Significance of the Study

As the number of racial and ethnic minorities continues to increase in the United States, the number of underrepresented minority faculty members in health professions education continues to be sorely underrepresented. According to Diversity in Medical Education: Facts and Figures published by the AAMC, the total number of Black academic medical faculty in US Medical schools were 3, 945 or 2.9% of the total US faculty in medical education. The total number of Mexican Americans teaching in U.S. Medical Schools was 678 or 0.5% of the teaching population; Puerto Rican faculty comprised 999 or 0.7% of the total faculty; those who were identified as “Other Hispanic” constituted 3, 474 or 2.5% of the total number of faculty while those who identified as “Multiple Hispanic” comprised 246 or 0.2% of the total U.S. Medical School faculty. 2 These numbers include minority faculty serving in predominately minority serving institutions. Therefore, the number of underrepresented minority faculty serving in predominately White institutions is considerably smaller.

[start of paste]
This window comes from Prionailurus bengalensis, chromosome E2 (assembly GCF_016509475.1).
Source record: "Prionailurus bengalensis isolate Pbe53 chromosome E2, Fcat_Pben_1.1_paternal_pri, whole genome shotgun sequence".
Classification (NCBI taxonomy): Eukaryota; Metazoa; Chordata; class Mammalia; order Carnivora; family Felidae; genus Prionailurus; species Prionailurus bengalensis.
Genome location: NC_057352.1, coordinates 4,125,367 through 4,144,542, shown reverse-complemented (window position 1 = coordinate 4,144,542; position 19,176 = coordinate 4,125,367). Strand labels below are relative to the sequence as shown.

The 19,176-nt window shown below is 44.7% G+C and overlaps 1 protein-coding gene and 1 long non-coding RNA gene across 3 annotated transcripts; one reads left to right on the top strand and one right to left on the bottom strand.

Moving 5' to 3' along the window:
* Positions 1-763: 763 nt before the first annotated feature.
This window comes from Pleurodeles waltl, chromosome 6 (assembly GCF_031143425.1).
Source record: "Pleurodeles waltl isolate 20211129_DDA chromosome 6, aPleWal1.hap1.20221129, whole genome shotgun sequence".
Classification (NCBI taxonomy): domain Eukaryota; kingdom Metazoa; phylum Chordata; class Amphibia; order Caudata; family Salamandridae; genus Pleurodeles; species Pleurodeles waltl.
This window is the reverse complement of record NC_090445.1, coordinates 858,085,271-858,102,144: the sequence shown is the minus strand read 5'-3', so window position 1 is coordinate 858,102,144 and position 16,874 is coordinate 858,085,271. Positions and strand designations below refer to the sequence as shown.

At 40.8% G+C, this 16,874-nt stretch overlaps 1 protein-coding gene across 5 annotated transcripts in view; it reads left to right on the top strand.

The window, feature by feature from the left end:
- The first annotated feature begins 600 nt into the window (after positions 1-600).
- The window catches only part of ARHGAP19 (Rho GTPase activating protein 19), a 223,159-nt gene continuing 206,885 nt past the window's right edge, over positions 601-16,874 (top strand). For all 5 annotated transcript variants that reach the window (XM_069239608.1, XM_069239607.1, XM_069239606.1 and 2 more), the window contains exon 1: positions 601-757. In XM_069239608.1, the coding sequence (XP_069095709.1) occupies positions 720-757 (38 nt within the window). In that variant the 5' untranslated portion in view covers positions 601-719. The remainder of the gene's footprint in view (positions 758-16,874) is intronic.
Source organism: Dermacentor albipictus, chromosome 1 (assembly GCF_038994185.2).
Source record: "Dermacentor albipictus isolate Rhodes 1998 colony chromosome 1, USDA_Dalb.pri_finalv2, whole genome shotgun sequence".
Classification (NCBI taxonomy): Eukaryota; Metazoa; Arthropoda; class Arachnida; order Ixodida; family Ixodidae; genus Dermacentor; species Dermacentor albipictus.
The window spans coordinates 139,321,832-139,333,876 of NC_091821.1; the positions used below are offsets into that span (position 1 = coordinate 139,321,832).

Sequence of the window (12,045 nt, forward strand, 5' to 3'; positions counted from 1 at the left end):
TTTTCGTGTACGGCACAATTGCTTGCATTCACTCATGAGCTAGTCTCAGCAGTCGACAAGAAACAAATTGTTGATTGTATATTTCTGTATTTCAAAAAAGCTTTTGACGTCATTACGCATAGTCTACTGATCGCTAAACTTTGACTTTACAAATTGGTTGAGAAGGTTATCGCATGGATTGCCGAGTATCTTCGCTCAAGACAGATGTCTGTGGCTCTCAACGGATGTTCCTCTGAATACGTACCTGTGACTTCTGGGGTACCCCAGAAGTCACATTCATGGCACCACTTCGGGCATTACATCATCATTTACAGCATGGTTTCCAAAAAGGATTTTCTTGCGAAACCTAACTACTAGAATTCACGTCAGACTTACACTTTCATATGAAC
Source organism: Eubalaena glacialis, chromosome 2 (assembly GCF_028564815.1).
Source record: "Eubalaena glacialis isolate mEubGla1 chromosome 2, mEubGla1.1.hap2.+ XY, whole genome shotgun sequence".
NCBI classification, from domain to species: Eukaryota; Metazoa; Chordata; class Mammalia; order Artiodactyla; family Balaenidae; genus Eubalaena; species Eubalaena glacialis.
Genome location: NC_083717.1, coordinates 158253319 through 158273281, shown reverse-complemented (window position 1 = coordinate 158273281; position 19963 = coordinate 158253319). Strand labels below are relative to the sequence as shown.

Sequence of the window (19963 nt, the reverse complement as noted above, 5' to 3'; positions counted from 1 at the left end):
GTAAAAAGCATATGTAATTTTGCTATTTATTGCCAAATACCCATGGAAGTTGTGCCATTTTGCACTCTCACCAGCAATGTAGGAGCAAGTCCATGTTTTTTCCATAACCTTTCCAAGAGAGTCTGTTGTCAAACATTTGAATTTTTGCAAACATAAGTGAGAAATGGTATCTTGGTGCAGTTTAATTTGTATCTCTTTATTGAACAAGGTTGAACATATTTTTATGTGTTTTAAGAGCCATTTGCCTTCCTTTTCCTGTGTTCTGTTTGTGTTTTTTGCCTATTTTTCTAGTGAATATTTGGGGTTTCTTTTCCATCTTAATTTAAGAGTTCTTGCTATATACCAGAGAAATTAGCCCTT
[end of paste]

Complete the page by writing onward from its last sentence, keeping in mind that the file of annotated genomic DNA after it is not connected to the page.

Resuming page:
The problems of low numbers of underrepresented minority faculty in academic medicine have been raised and underscored in several studies and publications. For instance, The Mount Sinai Journal of Medicine [4] dedicated an entire issue to a discussion of the importance of underrepresented minorities in academic medicine which signifies the complexity and wide spread issues involved in keeping and having a diverse faculty [11-16].

 

                                                                                                    

Freq                                   (%)

                              Group

AA

34

(9.4)

Rural

117

(32.5)

Urban

204

(58.1)

 

 

 

Race

African American

34

(9.4)

Asian /Pacific Islander

30

(8.3)

Caucasian

249

(69.2)

Hispanic

2

(0.6)

Other

0

(0.0)

Missing

 

45

(12.5)

 

 

                               

 

      Medical  School

University of Louisville

University of Kentucky

159

76

(44.2)                    (21.1)

 

Tulane University

96

 

(26.7)

 

Missing

29

(8.1)

 

Gender

Female

175

(48.6)

Male

151

(41.9)

Missing

34

(9.4)